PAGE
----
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L.A. County moves to seize long-empty South L.A. parcel

L.A. County moves to seize long-empty South L.A. parcel
Los Angeles County supervisors voted Tuesday to begin eminent domain proceedings to take control of long-vacant land at the corner of Vermont and Manchester avenues in South Los Angeles. (Gina Ferazzi / Los Angeles Times)

Los Angeles County leaders moved Tuesday to seize a large tract of land in South Los Angeles that has long sat vacant, defying protests from a company that had trumpeted plans to build restaurants, shops and a grocery store there.

The empty lots at the corner of Vermont and Manchester avenues have been a nagging reminder of the frustrated efforts to revive the neighborhood. The bulk of the land has long been owned by Eli Sasson, whose company held a groundbreaking ceremony two years ago for the Vermont Entertainment Village, a massive project touted as a destination to rival L.A. Live.

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But little has happened since. County Supervisor Mark Ridley-Thomas complained that the vacant land had become a magnet for homeless encampments and other nuisances over the decades.

So the county said it had a plan of its own for the Vermont Avenue site: a new development that would include affordable housing, a charter school, a transit plaza and "community serving" retail.

At its Tuesday meeting, the Board of Supervisors voted to initiate the process of seizing roughly four acres through eminent domain, setting out a $15.7 million budget for getting that land.

The plan "will eliminate the legacy of public nuisances that have existed for more than two decades," Ridley-Thomas said.

He later added in a written statement that the spot was "particularly suited" for the proposed development because of "its unique location at the epicenter of an area of the county that has been starved of critical services" along "one of the more prominent public transit corridors in the region."

"I can think of no other site of similar scale that can be developed with such minimal impact, given that there are no existing occupants or tenants on site," Ridley-Thomas wrote.

Representatives for Sasson and his company, Sassony Commercial Development, protested the move, arguing there was plenty of other space in South L.A. for the county to roll out its plan and no good reason to block their planned project, which they said was finally ready to move forward.

Attorney Robert Silverstein said the Vermont Entertainment Village had been unexpectedly delayed as Sasson tried to buy the remaining parcels he needed from an obscure government agency — the successor to the Community Redevelopment Agency.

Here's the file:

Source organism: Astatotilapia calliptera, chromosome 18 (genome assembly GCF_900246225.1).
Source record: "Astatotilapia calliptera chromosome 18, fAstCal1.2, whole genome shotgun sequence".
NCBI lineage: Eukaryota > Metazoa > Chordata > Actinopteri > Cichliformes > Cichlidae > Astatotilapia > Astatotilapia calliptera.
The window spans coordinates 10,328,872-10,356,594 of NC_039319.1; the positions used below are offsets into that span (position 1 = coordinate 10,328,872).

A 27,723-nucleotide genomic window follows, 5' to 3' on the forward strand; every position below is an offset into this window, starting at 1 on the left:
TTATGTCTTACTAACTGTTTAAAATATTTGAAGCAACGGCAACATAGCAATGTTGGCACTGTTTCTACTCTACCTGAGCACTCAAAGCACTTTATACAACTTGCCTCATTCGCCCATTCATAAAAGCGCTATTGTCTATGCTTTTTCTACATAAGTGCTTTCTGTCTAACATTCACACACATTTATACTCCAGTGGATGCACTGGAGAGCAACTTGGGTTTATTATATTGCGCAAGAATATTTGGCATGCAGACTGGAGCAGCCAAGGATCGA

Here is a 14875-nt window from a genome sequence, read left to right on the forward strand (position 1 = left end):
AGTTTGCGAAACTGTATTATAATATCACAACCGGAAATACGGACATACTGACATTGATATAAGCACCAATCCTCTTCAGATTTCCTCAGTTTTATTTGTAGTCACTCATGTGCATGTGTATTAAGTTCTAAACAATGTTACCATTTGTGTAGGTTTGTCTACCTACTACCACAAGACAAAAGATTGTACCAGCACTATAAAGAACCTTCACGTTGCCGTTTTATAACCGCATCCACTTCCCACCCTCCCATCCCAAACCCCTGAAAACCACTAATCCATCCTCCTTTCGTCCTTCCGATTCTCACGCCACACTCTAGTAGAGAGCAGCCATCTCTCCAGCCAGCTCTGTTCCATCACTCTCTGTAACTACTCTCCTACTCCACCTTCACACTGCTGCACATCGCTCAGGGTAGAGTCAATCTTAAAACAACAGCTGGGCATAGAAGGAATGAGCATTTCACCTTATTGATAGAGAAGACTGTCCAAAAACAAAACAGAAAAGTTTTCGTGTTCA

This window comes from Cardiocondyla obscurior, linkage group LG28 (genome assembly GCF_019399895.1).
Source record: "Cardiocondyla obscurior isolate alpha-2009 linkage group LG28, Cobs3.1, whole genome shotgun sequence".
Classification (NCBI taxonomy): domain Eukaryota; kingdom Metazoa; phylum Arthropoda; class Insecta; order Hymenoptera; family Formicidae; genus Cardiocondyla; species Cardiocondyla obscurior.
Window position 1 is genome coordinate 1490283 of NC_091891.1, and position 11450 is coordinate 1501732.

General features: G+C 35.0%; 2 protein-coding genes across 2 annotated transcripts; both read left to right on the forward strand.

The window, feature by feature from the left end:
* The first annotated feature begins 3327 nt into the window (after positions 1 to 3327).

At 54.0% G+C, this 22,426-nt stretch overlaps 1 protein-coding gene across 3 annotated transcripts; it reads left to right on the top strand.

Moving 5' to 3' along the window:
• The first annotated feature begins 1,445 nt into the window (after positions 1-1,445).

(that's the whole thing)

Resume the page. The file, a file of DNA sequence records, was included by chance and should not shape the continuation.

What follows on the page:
Sasson finally purchased that land a few weeks ago and had already spent more than $1 million in "soft costs" such as architects and permit fees when the county moved to take the property, Silverstein said.

"The government can't just use eminent domain willy-nilly because they either say they're tired of waiting or they don't like people," Silverstein said, arguing that the county had failed to meet the legal requirements for taking the land.

The Vermont Avenue tract was once the site of a swap meet that was torched in the 1992 riots after police officers were acquitted in the beating of black motorist Rodney King. It is the most notorious of the vacant lots that still dot South L.A. years after the unrest, marked by fizzled plans and pitched battles between city leaders and community groups.

At Tuesday's hearing, community members spoke up for and against the move. Some residents questioned whether the planned project unveiled by the county was what the neighborhood needed, or complained that they had gotten scant information about the idea. They urged the county to instead let Sasson move forward with his development plans.

"We're waiting a long time for this development to come to fruition," said Karen Lawrence, a member of the 108th Hoover Neighborhood Assn. "So please let the Sassony Group complete their promise to the neighborhood, to the community."

The company said it had turned in a petition with hundreds of signatures opposing the move and also got a letter of support from Rep. Maxine Waters, who wrote that it "seems highly inappropriate for the county to seize this property through such extremes and potentially pay tens of millions of dollars in taxpayer funds."

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But other community members and lawmakers, including Los Angeles City Councilman Marqueece Harris-Dawson and Rep. Karen Bass (D-Los Angeles), countered that it was time for the county to step in. Harris-Dawson said the vacant land had suffered "criminal neglect" that had fueled mayhem including fires, attacks and shootings.

"For far too many years, this property has been undeveloped and unkempt," said Joyce Fantroy, who chairs the 90th Street Plus Block Club, calling the vacant property "an eyesore to the community."

Silverstein said Tuesday that if Los Angeles County proceeds with trying to seize the property, his client will sue. The property owner has already lodged a lawsuit against the county over another aspect of the dispute, alleging that it illegally denied public records requests for information about its plans.

Twitter: @AlpertReyes

UPDATES:

6:05 p.m.: This article was updated with additional background.

This article was originally published at 3:40 p.m.

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